About

 

My name is Paul Siegel, a data scientist with a geometric bent working on NYC.  Formerly I earned my PhD in mathematics under John Roe at Penn State, after which I spent three years as an assistant professor in the math department at Columbia University.

One of my favorite aspects of mathematics is the way it lurks unseen just below the surface of everyday phenomena until you tilt your head and look at them in just the right way.  I like to use this blog to document some of these “head tilting” moments.  I also use it to write up useful ideas which I don’t want to forget.

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4 Comments (+add yours?)

  1. dtreeby
    Oct 21, 2013 @ 03:00:44

    Hi Paul,

    Thank you for that wonderfully written piece you wrote about the “Buffon Noodle Problem”. I’m currently supervising a student undertaking an International Baccalaureate who is exploring constant width curves. I showed her your piece and we wondering what reference (if any) you used to put that piece together? There are a few details that we’d like to clarify.

    Kind regards,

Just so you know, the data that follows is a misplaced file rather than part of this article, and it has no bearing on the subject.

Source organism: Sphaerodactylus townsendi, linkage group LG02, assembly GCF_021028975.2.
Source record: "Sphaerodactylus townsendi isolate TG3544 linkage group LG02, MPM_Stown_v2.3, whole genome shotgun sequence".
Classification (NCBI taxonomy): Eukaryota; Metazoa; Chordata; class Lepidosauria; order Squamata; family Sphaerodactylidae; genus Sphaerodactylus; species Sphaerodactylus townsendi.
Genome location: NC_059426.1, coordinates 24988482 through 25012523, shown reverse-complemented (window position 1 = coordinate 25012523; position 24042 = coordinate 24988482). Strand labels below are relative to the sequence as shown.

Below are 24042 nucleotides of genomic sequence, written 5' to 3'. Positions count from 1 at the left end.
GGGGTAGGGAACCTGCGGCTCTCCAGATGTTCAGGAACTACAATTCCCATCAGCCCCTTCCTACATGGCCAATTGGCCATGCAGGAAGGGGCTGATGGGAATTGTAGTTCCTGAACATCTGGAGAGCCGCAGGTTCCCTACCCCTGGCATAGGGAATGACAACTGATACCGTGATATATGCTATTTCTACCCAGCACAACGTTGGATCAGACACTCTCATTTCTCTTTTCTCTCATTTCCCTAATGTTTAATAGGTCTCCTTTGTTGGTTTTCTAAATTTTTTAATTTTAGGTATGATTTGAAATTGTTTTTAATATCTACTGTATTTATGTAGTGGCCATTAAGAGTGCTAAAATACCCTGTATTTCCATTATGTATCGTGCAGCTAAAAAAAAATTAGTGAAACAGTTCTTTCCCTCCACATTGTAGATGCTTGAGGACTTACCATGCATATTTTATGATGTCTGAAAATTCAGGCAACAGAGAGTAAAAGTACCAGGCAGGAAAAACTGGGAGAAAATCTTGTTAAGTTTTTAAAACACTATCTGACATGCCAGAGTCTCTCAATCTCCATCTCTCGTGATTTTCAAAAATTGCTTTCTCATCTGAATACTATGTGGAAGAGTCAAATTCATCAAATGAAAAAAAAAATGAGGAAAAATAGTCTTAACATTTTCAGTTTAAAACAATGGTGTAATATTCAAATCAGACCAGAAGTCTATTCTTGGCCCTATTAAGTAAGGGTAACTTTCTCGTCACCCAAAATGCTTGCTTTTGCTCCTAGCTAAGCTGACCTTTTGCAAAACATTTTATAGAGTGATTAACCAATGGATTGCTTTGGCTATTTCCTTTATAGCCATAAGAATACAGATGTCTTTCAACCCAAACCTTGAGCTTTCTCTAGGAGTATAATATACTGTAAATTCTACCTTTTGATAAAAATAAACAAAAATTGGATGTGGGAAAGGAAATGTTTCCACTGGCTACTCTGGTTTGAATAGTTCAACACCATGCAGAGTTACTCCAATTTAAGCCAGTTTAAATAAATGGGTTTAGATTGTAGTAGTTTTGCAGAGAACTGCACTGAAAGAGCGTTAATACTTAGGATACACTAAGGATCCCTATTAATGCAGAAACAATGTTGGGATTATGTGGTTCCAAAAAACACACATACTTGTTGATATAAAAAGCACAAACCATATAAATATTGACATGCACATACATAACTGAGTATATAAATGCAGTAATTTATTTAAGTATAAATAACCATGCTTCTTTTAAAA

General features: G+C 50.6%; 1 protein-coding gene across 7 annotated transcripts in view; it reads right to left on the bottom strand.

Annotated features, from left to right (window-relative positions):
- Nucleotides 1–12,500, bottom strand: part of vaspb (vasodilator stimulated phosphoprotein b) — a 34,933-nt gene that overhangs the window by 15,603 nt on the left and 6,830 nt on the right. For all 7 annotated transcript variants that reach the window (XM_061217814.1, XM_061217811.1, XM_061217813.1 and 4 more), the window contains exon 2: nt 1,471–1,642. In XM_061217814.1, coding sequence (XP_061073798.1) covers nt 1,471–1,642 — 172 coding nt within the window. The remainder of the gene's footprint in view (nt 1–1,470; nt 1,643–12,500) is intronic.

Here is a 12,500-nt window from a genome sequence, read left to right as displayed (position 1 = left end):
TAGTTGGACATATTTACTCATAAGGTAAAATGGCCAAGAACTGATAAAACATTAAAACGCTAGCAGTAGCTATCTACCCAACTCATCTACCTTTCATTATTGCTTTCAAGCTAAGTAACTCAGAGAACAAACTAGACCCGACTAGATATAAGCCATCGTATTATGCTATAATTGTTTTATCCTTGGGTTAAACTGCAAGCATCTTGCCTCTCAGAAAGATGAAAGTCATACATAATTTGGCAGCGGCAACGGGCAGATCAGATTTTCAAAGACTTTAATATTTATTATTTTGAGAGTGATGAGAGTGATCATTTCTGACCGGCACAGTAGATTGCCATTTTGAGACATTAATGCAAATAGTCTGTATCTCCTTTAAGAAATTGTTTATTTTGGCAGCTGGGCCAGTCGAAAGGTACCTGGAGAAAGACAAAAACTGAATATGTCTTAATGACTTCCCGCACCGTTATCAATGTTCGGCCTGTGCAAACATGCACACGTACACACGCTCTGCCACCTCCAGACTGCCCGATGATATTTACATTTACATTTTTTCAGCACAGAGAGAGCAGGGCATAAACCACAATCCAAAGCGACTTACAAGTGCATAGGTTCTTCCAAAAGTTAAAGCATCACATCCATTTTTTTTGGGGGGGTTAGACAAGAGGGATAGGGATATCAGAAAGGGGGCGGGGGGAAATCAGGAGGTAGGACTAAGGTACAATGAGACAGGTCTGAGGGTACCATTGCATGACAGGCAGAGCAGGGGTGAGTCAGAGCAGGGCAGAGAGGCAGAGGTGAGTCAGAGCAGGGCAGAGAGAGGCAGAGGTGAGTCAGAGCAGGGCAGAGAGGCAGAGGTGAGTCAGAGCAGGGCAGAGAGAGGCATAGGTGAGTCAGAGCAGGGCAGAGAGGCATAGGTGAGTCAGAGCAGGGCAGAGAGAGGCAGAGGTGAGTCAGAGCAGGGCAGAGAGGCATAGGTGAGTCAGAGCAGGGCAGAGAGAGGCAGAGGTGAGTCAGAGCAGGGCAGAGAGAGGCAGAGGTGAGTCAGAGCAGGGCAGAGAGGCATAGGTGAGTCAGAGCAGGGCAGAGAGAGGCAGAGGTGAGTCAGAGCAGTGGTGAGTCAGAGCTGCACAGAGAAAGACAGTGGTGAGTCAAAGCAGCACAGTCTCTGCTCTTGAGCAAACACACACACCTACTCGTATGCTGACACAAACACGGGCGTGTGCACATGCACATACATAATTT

David Treeby
    Melbourne, Australia

    Reply

    • pwsiegel
      Oct 22, 2013 @ 14:36:28

      Hi,
      I first learned about all that in a geometry class that I took in grad school, and I mostly pieced together my post from my notes. However, I seem to remember that there was a nice discussion of constant width curves in the book “The Enjoyment of Math” by Rademacher and Toepltiz – that might be a good place to start.

      Reply

  2. Anonymous
    Mar 18, 2014 @ 21:13:12

    Very nice blog, keep it up ! I particularly enjoyed the post about Buffon’s noodle.

    Reply

  3. datu
    Oct 15, 2016 @ 18:20:21

    I am sorry to ask a off topic question here, I hear a rumour ” people doing noncommutatuive geometry is rare now, evne Alain Connes does not do that” can you tell me is it true?
    Also, I find most math PHD they do not do math after graduation? so I hesitate to pursue my math PHD degree, can you tell me why you quit math at last.
    thank you very much.

    Reply

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